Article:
CN ships record grain volume in March

The rail backlog from landslides, strike and blockades has been made up despite all odds

CN Rail is on a roll.

The company shipped a record 2.65 million tonnes of grain in March, surpassing the previous 2017 record of 2.47 million tonnes by seven per cent.

It’s due to a combination of increased capacity through capital investments, good weather and reduced oil and potash traffic, although lumber and container traffic is high too, Sean Finn, CN’s executive vice-president of corporate services and chief legal officer said in an interview April 2.

CN has invested billions of dollars the last few years to double some track, make longer sidings and buy new, more efficient locomotives and rail cars.

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During several weeks CN spotted 6,400 cars. Normally during winter it targets 4,160 cars a week, Finn said.

The backlog in grain movement on CN lines due to landslides earlier in the crop year, a strike and blockades, has almost been eliminated, he said.

Finn also praised other links in the supply chain, noting that to move so much grain, the entire system has to work efficiently together.

“If the terminals don’t unload the cars we deliver we can’t send the cars back to the country to be refilled,” Finn said.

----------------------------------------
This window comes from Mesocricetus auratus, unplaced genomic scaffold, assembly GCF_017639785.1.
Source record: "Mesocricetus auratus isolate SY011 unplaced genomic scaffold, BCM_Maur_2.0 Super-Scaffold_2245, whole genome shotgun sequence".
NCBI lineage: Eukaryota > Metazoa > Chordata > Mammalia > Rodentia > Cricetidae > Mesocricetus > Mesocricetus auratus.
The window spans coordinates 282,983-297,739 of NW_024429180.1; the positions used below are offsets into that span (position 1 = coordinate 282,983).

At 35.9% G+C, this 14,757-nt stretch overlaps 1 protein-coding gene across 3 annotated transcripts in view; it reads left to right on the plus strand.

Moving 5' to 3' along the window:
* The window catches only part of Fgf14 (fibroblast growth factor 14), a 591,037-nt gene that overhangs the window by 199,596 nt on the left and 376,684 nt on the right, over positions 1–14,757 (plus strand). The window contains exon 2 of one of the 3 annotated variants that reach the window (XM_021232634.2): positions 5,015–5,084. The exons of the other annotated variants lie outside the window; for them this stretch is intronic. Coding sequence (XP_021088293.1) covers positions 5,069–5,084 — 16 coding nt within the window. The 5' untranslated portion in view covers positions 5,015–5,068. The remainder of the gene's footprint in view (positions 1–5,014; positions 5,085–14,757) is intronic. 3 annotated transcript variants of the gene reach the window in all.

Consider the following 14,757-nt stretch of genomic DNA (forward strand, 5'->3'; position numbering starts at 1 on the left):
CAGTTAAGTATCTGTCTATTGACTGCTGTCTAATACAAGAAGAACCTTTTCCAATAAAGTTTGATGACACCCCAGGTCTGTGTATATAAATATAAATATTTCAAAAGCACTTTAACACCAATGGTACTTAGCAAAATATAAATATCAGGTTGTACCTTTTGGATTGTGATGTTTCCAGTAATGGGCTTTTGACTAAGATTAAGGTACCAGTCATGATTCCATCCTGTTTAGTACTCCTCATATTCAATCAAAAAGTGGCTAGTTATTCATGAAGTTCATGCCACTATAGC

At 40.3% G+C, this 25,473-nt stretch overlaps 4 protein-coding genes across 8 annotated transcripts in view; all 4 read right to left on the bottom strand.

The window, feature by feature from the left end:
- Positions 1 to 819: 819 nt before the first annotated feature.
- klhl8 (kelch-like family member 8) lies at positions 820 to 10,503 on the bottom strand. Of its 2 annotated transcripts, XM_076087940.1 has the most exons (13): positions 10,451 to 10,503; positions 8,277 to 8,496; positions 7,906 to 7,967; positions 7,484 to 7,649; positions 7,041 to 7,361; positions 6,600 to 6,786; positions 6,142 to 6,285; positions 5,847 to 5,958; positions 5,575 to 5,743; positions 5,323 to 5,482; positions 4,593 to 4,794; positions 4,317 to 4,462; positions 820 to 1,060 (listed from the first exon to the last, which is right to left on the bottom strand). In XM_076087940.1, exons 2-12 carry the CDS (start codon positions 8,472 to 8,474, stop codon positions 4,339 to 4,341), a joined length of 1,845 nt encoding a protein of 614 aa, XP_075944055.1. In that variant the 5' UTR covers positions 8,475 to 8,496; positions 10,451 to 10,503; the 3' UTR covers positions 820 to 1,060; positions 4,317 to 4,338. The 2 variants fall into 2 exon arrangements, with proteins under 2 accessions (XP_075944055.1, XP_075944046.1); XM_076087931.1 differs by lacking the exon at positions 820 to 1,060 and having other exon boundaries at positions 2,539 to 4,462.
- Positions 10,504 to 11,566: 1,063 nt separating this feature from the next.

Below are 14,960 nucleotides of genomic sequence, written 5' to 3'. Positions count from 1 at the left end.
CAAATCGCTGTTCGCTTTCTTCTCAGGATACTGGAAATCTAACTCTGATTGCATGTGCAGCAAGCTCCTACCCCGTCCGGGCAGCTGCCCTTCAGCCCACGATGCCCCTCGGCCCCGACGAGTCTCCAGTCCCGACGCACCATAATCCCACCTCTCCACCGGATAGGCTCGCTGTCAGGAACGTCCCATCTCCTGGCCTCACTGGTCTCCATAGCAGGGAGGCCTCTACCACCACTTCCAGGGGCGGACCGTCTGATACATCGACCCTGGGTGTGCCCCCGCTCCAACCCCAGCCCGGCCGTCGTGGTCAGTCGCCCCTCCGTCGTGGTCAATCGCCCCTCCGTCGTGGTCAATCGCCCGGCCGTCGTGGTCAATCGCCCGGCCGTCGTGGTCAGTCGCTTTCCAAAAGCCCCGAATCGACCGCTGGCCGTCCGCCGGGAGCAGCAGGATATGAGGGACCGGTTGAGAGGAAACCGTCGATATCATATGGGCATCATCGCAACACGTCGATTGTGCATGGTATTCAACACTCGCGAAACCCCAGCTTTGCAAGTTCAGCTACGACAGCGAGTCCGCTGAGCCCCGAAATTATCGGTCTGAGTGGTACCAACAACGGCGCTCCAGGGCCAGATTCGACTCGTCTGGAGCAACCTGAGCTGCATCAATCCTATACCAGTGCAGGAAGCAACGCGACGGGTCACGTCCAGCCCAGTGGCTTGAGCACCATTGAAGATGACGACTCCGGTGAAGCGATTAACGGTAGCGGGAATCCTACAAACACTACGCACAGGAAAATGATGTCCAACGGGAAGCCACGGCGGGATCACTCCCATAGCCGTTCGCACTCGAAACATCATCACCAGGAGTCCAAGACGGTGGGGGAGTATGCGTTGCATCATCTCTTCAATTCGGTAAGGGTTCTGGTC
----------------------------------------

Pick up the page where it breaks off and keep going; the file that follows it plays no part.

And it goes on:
The Western Grain Elevator Association, which represents Canada’s major grain companies, is pleased with how grain is moving, executive director Wade Sobkowich said in an interview April 2.

“You’ve got to give credit where credit is due,” he said. “That’s a good news story that should be reported on.

“I am hearing things are moving along very well. In fact we are seeing less absenteeism (at member companies).

“We are seeing more workers returning to work and it’s so far so good,” Sobkowich said.

Some workers were off because they travelled during vacations, or weren’t feeling well, he added. “Obviously we are watching it very closely. We’re concerned there could be a point in time when we see an increase in COVID cases among grain industry workers, but we’re not seeing that right now. People are working and grain is flowing.”

Finn credited CN staff for their hard work, especially during the COVID-19 pandemic. The railway has 25,000 employees and only 10 are infected with the virus — two in Canada and eight in the United States.

Railways, along with other modes of transportation, have been deemed by the federal government essential in the battle against COVID-19.

“The railway is important to the Canadian economy and we work hard at it,” Finn said.

CN Rail also wants to assist charities struggling due to COVID-19 in the communities it connects, he said. Charity leaders can get information on contacting CN on the railway’s website.

About the author

Reporter

Allan Dawson

Allan Dawson is a reporter with the Manitoba Co-operator based near Miami, Man. Covering agriculture since 1980, Dawson has spent most of his career with the Co-operator except for several years with Farmers’ Independent Weekly and before that a Morden-Winkler area radio station.

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